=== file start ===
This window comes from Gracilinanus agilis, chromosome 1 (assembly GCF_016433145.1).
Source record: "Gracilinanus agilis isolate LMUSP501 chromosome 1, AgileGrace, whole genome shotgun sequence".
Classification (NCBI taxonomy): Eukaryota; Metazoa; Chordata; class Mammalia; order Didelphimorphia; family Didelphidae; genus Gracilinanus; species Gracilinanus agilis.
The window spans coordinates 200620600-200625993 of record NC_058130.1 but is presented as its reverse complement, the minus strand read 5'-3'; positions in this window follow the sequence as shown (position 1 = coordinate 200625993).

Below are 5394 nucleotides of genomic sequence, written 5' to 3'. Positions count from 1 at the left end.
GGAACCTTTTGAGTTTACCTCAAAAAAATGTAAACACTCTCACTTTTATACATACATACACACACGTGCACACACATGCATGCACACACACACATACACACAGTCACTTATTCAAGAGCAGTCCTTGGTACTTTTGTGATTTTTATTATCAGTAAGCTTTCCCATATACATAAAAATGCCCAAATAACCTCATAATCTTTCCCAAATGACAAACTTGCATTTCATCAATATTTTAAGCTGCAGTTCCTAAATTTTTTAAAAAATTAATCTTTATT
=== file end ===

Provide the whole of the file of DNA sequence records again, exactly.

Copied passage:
This window comes from Gracilinanus agilis, chromosome 1 (assembly GCF_016433145.1).
Source record: "Gracilinanus agilis isolate LMUSP501 chromosome 1, AgileGrace, whole genome shotgun sequence".
Classification (NCBI taxonomy): Eukaryota; Metazoa; Chordata; class Mammalia; order Didelphimorphia; family Didelphidae; genus Gracilinanus; species Gracilinanus agilis.
The window spans coordinates 200620600-200625993 of record NC_058130.1 but is presented as its reverse complement, the minus strand read 5'-3'; positions in this window follow the sequence as shown (position 1 = coordinate 200625993).

Below are 5394 nucleotides of genomic sequence, written 5' to 3'. Positions count from 1 at the left end.
GGAACCTTTTGAGTTTACCTCAAAAAAATGTAAACACTCTCACTTTTATACATACATACACACACGTGCACACACATGCATGCACACACACACATACACACAGTCACTTATTCAAGAGCAGTCCTTGGTACTTTTGTGATTTTTATTATCAGTAAGCTTTCCCATATACATAAAAATGCCCAAATAACCTCATAATCTTTCCCAAATGACAAACTTGCATTTCATCAATATTTTAAGCTGCAGTTCCTAAATTTTTTAAAAAATTAATCTTTATT